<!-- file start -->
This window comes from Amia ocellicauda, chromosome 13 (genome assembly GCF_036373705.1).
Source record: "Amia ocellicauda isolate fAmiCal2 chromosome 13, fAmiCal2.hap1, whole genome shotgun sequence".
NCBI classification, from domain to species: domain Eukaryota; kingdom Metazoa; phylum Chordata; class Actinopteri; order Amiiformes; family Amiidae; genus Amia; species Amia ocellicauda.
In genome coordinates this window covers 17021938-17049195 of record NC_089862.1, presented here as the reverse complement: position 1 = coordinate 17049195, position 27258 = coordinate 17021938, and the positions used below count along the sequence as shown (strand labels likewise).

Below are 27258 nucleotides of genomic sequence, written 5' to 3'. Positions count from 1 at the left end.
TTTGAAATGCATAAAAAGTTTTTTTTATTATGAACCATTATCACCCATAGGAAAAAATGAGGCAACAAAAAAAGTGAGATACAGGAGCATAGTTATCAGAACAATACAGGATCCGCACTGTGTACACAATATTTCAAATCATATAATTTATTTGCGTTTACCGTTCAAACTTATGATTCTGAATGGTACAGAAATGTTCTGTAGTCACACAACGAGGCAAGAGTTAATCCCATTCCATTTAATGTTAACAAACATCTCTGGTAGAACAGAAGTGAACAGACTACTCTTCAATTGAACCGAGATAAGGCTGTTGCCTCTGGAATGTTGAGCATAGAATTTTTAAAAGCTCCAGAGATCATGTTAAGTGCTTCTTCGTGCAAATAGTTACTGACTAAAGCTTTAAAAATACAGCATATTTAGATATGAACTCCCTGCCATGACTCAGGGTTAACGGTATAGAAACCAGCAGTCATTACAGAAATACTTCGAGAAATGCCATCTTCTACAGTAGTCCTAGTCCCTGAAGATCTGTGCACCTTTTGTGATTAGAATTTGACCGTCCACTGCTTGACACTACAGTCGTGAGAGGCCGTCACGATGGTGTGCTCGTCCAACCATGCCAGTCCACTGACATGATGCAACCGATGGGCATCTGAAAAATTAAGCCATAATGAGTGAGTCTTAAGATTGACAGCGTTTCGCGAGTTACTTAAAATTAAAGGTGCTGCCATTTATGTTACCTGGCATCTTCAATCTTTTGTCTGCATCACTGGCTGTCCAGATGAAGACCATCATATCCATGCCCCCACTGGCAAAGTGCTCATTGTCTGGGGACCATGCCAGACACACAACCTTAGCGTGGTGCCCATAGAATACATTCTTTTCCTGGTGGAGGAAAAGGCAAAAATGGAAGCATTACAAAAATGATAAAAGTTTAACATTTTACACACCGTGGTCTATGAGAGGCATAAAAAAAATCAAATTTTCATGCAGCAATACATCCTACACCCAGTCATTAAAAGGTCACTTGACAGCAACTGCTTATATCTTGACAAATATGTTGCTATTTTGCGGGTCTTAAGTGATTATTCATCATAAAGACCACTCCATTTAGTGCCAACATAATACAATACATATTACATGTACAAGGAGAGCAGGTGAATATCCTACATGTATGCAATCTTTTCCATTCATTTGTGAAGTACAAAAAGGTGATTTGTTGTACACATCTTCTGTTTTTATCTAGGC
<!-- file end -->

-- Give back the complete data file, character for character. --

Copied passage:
This window comes from Amia ocellicauda, chromosome 13 (genome assembly GCF_036373705.1).
Source record: "Amia ocellicauda isolate fAmiCal2 chromosome 13, fAmiCal2.hap1, whole genome shotgun sequence".
NCBI classification, from domain to species: domain Eukaryota; kingdom Metazoa; phylum Chordata; class Actinopteri; order Amiiformes; family Amiidae; genus Amia; species Amia ocellicauda.
In genome coordinates this window covers 17021938-17049195 of record NC_089862.1, presented here as the reverse complement: position 1 = coordinate 17049195, position 27258 = coordinate 17021938, and the positions used below count along the sequence as shown (strand labels likewise).

Below are 27258 nucleotides of genomic sequence, written 5' to 3'. Positions count from 1 at the left end.
TTTGAAATGCATAAAAAGTTTTTTTTATTATGAACCATTATCACCCATAGGAAAAAATGAGGCAACAAAAAAAGTGAGATACAGGAGCATAGTTATCAGAACAATACAGGATCCGCACTGTGTACACAATATTTCAAATCATATAATTTATTTGCGTTTACCGTTCAAACTTATGATTCTGAATGGTACAGAAATGTTCTGTAGTCACACAACGAGGCAAGAGTTAATCCCATTCCATTTAATGTTAACAAACATCTCTGGTAGAACAGAAGTGAACAGACTACTCTTCAATTGAACCGAGATAAGGCTGTTGCCTCTGGAATGTTGAGCATAGAATTTTTAAAAGCTCCAGAGATCATGTTAAGTGCTTCTTCGTGCAAATAGTTACTGACTAAAGCTTTAAAAATACAGCATATTTAGATATGAACTCCCTGCCATGACTCAGGGTTAACGGTATAGAAACCAGCAGTCATTACAGAAATACTTCGAGAAATGCCATCTTCTACAGTAGTCCTAGTCCCTGAAGATCTGTGCACCTTTTGTGATTAGAATTTGACCGTCCACTGCTTGACACTACAGTCGTGAGAGGCCGTCACGATGGTGTGCTCGTCCAACCATGCCAGTCCACTGACATGATGCAACCGATGGGCATCTGAAAAATTAAGCCATAATGAGTGAGTCTTAAGATTGACAGCGTTTCGCGAGTTACTTAAAATTAAAGGTGCTGCCATTTATGTTACCTGGCATCTTCAATCTTTTGTCTGCATCACTGGCTGTCCAGATGAAGACCATCATATCCATGCCCCCACTGGCAAAGTGCTCATTGTCTGGGGACCATGCCAGACACACAACCTTAGCGTGGTGCCCATAGAATACATTCTTTTCCTGGTGGAGGAAAAGGCAAAAATGGAAGCATTACAAAAATGATAAAAGTTTAACATTTTACACACCGTGGTCTATGAGAGGCATAAAAAAAATCAAATTTTCATGCAGCAATACATCCTACACCCAGTCATTAAAAGGTCACTTGACAGCAACTGCTTATATCTTGACAAATATGTTGCTATTTTGCGGGTCTTAAGTGATTATTCATCATAAAGACCACTCCATTTAGTGCCAACATAATACAATACATATTACATGTACAAGGAGAGCAGGTGAATATCCTACATGTATGCAATCTTTTCCATTCATTTGTGAAGTACAAAAAGGTGATTTGTTGTACACATCTTCTGTTTTTATCTAGGC